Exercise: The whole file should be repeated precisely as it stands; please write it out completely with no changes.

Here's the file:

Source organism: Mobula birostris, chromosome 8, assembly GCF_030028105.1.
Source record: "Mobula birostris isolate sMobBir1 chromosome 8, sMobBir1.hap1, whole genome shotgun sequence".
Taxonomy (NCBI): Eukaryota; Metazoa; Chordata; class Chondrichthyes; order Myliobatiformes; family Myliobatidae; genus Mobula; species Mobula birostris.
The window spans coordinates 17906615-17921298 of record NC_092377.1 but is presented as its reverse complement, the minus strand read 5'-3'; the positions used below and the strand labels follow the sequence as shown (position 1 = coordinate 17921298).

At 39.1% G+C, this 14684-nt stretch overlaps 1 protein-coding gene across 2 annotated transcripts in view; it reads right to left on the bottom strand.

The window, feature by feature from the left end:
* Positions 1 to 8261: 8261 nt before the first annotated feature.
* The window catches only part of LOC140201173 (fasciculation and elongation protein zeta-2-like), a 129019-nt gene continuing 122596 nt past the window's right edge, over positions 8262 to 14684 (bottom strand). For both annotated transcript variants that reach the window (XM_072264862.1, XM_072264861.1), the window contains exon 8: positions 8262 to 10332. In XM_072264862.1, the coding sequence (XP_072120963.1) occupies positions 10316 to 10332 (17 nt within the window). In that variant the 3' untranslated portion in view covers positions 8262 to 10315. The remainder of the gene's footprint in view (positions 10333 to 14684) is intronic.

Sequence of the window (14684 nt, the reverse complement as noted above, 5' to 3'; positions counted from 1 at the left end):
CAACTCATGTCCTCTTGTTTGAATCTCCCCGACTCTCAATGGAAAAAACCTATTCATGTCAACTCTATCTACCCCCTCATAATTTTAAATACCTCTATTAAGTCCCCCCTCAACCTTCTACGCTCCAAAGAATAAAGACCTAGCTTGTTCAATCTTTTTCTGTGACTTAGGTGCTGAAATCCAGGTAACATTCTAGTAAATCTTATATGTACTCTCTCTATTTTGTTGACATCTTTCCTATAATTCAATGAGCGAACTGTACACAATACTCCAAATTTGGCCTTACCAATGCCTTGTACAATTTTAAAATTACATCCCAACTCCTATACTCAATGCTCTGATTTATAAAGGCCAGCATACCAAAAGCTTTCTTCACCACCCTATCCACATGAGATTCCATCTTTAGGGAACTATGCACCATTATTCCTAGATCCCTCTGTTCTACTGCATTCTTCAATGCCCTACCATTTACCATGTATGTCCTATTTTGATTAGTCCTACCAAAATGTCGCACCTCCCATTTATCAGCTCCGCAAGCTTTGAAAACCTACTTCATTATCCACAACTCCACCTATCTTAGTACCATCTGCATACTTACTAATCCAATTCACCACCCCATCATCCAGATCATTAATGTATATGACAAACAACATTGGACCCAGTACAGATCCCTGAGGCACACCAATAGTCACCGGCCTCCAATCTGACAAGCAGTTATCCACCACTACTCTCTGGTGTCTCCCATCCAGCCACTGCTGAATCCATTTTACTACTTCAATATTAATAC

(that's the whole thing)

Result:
Source organism: Mobula birostris, chromosome 8, assembly GCF_030028105.1.
Source record: "Mobula birostris isolate sMobBir1 chromosome 8, sMobBir1.hap1, whole genome shotgun sequence".
Taxonomy (NCBI): Eukaryota; Metazoa; Chordata; class Chondrichthyes; order Myliobatiformes; family Myliobatidae; genus Mobula; species Mobula birostris.
The window spans coordinates 17906615-17921298 of record NC_092377.1 but is presented as its reverse complement, the minus strand read 5'-3'; the positions used below and the strand labels follow the sequence as shown (position 1 = coordinate 17921298).

At 39.1% G+C, this 14684-nt stretch overlaps 1 protein-coding gene across 2 annotated transcripts in view; it reads right to left on the bottom strand.

The window, feature by feature from the left end:
* Positions 1 to 8261: 8261 nt before the first annotated feature.
* The window catches only part of LOC140201173 (fasciculation and elongation protein zeta-2-like), a 129019-nt gene continuing 122596 nt past the window's right edge, over positions 8262 to 14684 (bottom strand). For both annotated transcript variants that reach the window (XM_072264862.1, XM_072264861.1), the window contains exon 8: positions 8262 to 10332. In XM_072264862.1, the coding sequence (XP_072120963.1) occupies positions 10316 to 10332 (17 nt within the window). In that variant the 3' untranslated portion in view covers positions 8262 to 10315. The remainder of the gene's footprint in view (positions 10333 to 14684) is intronic.

Sequence of the window (14684 nt, the reverse complement as noted above, 5' to 3'; positions counted from 1 at the left end):
CAACTCATGTCCTCTTGTTTGAATCTCCCCGACTCTCAATGGAAAAAACCTATTCATGTCAACTCTATCTACCCCCTCATAATTTTAAATACCTCTATTAAGTCCCCCCTCAACCTTCTACGCTCCAAAGAATAAAGACCTAGCTTGTTCAATCTTTTTCTGTGACTTAGGTGCTGAAATCCAGGTAACATTCTAGTAAATCTTATATGTACTCTCTCTATTTTGTTGACATCTTTCCTATAATTCAATGAGCGAACTGTACACAATACTCCAAATTTGGCCTTACCAATGCCTTGTACAATTTTAAAATTACATCCCAACTCCTATACTCAATGCTCTGATTTATAAAGGCCAGCATACCAAAAGCTTTCTTCACCACCCTATCCACATGAGATTCCATCTTTAGGGAACTATGCACCATTATTCCTAGATCCCTCTGTTCTACTGCATTCTTCAATGCCCTACCATTTACCATGTATGTCCTATTTTGATTAGTCCTACCAAAATGTCGCACCTCCCATTTATCAGCTCCGCAAGCTTTGAAAACCTACTTCATTATCCACAACTCCACCTATCTTAGTACCATCTGCATACTTACTAATCCAATTCACCACCCCATCATCCAGATCATTAATGTATATGACAAACAACATTGGACCCAGTACAGATCCCTGAGGCACACCAATAGTCACCGGCCTCCAATCTGACAAGCAGTTATCCACCACTACTCTCTGGTGTCTCCCATCCAGCCACTGCTGAATCCATTTTACTACTTCAATATTAATAC